Subject: I have found a DVD that I think you would enjoy
|The Sci-Fi Boys|
Actors: Peter Jackson, Ray Harryhausen, Leonard Maltin, Forrest J Ackerman, John Landis
Director: Paul Davids
Genres: Science Fiction & Fantasy
Peter Jackson, George Lucas, Steven Spielberg, John Landis, Dennis Muren, Ray Bradbury, Rick Baker, Roger Corman, Ray Harryhausen and other legendary all-stars of cinema bring to life the evolution of science-fiction and s... more »
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Jeff V. (burielofmel) from HARRIMAN, TN
Reviewed on 8/18/2008...
If you grew up in the 50s-80s and like horror movies and / or read Famous Monsters magazine, you'll find this documentary enjoyable. Especially if you were a fan of Famous Monsters of Filmland. Lots of bonus material.
2 of 3 member(s) found this review helpful.
Worth a look . . .
Mark | Little Falls, NJ United States | 06/30/2006
(3 out of 5 stars)
"Screenwriter Paul Davids (who wrote the "Roswell" TV movie and several "Transformers" episodes) made this documentary about those who found success in science fiction film production after being inspired by Forest Ackerman's "Famous Monsters of Filmland" magazine and the works of master stop-motion animator Ray Harryhausen. Interviewees are Ackerman and Harryhausen themselves, along with Davids, Peter Jackson, Rick Baker, Stan Winston, Dennis Muren, and Steven Speilberg, and Harryhausen contemporaries Roger Corman, Ray Bradbury, Bob Burns, and others. The film features a great deal of not-especially-interesting amateur 8mm efforts of Davids and his cronies, along with clips of many classic films of the period. The disc is non-anamorphic full frame.
The film is a clearly heartfelt paean by Davids to Ackerman, Harryhausen and those that followed. The interviews are informative (especially the always candid Corman) and shots of the sci-fi film artifacts salvaged by Burns and others are priceless. The picture closes with Davids, bearing one of the original Martian war machine props, escorting the then 86 year old Ackerman to George Pal's grave on the anniversary of Pal's death. It's a well handled moment that could have been unintentionally maudlin.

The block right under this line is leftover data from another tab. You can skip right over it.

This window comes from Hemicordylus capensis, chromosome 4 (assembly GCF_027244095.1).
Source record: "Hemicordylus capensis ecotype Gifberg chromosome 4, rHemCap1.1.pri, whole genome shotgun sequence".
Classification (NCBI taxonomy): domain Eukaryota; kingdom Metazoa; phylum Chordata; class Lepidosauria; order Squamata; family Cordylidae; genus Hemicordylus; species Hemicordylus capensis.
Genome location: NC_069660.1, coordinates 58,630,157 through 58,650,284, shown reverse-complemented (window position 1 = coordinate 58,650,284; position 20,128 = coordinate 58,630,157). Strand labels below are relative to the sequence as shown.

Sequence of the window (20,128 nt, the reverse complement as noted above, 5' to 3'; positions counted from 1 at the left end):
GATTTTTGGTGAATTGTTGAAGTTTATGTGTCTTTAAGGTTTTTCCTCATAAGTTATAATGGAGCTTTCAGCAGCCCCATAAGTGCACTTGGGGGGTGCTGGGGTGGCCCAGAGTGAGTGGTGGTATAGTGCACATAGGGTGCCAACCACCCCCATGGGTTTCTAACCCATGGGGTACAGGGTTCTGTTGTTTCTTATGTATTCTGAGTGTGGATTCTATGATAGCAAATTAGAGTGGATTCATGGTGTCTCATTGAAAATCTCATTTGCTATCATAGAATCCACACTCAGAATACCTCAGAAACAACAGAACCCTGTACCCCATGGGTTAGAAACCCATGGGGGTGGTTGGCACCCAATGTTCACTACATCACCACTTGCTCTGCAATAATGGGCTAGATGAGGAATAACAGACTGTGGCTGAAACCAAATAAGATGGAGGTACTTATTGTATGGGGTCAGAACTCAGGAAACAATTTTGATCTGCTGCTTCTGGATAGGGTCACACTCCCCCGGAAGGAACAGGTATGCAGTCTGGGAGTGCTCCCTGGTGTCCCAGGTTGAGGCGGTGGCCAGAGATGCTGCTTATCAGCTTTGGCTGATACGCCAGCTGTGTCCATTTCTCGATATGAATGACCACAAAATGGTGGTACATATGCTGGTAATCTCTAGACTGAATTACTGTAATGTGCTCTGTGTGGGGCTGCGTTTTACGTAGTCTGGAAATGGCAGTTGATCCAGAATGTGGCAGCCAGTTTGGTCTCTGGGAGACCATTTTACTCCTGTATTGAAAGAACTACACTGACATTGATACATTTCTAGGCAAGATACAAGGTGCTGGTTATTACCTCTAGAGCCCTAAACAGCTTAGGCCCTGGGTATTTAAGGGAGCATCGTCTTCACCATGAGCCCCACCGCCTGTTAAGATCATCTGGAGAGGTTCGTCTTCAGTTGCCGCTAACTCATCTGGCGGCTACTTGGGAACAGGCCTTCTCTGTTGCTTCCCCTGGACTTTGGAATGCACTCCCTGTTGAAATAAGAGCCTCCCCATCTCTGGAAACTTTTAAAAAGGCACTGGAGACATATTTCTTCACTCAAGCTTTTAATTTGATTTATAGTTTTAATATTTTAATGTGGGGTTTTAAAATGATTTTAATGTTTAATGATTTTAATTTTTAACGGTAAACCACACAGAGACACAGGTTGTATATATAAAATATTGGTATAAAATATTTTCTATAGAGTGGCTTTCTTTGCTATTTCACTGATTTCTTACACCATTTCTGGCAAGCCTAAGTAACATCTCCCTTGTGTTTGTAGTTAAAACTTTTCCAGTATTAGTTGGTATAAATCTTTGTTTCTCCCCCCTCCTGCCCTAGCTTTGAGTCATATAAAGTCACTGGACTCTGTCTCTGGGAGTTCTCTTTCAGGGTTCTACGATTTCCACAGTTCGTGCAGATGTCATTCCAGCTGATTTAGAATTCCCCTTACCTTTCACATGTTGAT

The main drawback to the disc is that the presentation as a whole comes off as under-funded and technically unaccomplished. Little to no effort has been made to clean-up the film clips used, some appear sourced from multi-generational VHS tapes. The extras section also has a number of disc authoring problems, with some of the interviews truncated in mid-sentence. Unfortunately, someone has also added a silly, pompous, basso-profundo narration track at certain points of the picture (the King Kong trailer being one example), that detracts from the overall tone and adds a note of insincerity into the proceedings.
All in all though, it's still worth a watch, if this era of genre film-making and the people behind it means anything to you at all.
LET'S HEAR IT FOR THE BOYS!
Karen Shaub | the inner reaches of the outer limits | 06/14/2008
(5 out of 5 stars)
"In memory of Forrest j Ackerman who died in early December 2008 of congestive heart failure. You will be missed, Uncle Forry.
This loving little documentary opens with an introduction by Peter Jackson one of the many famous film makers interviewed and perhaps the most passionate. It seems somehow appropriate to open with his closing remark which is a quote from a song by Fran Walsh written for RETURN OF THE KING:
"Dream of those that came before
They're calling from across the distant shore..."
This is how Jackson sees the Sci-Fi Boys, as calling to us from afar to come join them in their strange, mystical worlds filled with adventure and monsters and things of which we mundanes dare not dream. Above all THE SCI-FI BOYS is a love letter to these three guys who made it all possible through their own love of the genre; esteemed science fiction author Ray Bradbury, special effects genius Ray Harryhausen, and most of all to one Forest j Ackerman known affectionately for the past 6 decades as Uncle Forry to readers of "Famous Monsters of Filmland" which he edited.